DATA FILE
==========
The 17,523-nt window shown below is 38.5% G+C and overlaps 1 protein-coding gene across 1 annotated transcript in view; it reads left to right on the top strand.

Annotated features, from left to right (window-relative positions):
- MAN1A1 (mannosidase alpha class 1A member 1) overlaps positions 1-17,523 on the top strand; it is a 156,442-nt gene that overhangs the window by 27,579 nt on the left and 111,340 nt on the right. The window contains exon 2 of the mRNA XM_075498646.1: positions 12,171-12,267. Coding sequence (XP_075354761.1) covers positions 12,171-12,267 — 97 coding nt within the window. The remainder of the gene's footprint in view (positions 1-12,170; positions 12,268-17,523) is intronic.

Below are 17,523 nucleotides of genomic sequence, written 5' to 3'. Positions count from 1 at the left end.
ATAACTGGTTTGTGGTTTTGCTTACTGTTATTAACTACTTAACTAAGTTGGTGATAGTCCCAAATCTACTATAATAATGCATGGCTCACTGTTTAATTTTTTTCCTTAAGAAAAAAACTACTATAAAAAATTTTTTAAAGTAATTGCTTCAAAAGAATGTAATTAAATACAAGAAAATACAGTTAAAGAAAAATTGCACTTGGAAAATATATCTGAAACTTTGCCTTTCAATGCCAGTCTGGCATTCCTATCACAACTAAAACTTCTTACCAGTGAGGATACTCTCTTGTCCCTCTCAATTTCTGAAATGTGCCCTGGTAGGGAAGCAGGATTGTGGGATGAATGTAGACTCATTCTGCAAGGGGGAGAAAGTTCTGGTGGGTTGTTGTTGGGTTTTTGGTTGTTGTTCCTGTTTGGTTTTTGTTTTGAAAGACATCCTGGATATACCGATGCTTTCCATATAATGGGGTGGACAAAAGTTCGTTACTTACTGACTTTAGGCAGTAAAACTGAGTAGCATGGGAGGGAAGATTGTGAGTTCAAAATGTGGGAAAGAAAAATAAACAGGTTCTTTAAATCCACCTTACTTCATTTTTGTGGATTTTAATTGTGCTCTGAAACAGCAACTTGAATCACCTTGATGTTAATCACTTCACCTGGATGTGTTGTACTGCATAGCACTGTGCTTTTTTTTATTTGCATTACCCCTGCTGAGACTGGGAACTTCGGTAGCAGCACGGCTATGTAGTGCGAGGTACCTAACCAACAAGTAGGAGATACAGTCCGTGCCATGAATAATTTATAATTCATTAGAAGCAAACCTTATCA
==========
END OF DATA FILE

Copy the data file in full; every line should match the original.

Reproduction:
The 17,523-nt window shown below is 38.5% G+C and overlaps 1 protein-coding gene across 1 annotated transcript in view; it reads left to right on the top strand.

Annotated features, from left to right (window-relative positions):
- MAN1A1 (mannosidase alpha class 1A member 1) overlaps positions 1-17,523 on the top strand; it is a 156,442-nt gene that overhangs the window by 27,579 nt on the left and 111,340 nt on the right. The window contains exon 2 of the mRNA XM_075498646.1: positions 12,171-12,267. Coding sequence (XP_075354761.1) covers positions 12,171-12,267 — 97 coding nt within the window. The remainder of the gene's footprint in view (positions 1-12,170; positions 12,268-17,523) is intronic.

Below are 17,523 nucleotides of genomic sequence, written 5' to 3'. Positions count from 1 at the left end.
ATAACTGGTTTGTGGTTTTGCTTACTGTTATTAACTACTTAACTAAGTTGGTGATAGTCCCAAATCTACTATAATAATGCATGGCTCACTGTTTAATTTTTTTCCTTAAGAAAAAAACTACTATAAAAAATTTTTTAAAGTAATTGCTTCAAAAGAATGTAATTAAATACAAGAAAATACAGTTAAAGAAAAATTGCACTTGGAAAATATATCTGAAACTTTGCCTTTCAATGCCAGTCTGGCATTCCTATCACAACTAAAACTTCTTACCAGTGAGGATACTCTCTTGTCCCTCTCAATTTCTGAAATGTGCCCTGGTAGGGAAGCAGGATTGTGGGATGAATGTAGACTCATTCTGCAAGGGGGAGAAAGTTCTGGTGGGTTGTTGTTGGGTTTTTGGTTGTTGTTCCTGTTTGGTTTTTGTTTTGAAAGACATCCTGGATATACCGATGCTTTCCATATAATGGGGTGGACAAAAGTTCGTTACTTACTGACTTTAGGCAGTAAAACTGAGTAGCATGGGAGGGAAGATTGTGAGTTCAAAATGTGGGAAAGAAAAATAAACAGGTTCTTTAAATCCACCTTACTTCATTTTTGTGGATTTTAATTGTGCTCTGAAACAGCAACTTGAATCACCTTGATGTTAATCACTTCACCTGGATGTGTTGTACTGCATAGCACTGTGCTTTTTTTTATTTGCATTACCCCTGCTGAGACTGGGAACTTCGGTAGCAGCACGGCTATGTAGTGCGAGGTACCTAACCAACAAGTAGGAGATACAGTCCGTGCCATGAATAATTTATAATTCATTAGAAGCAAACCTTATCA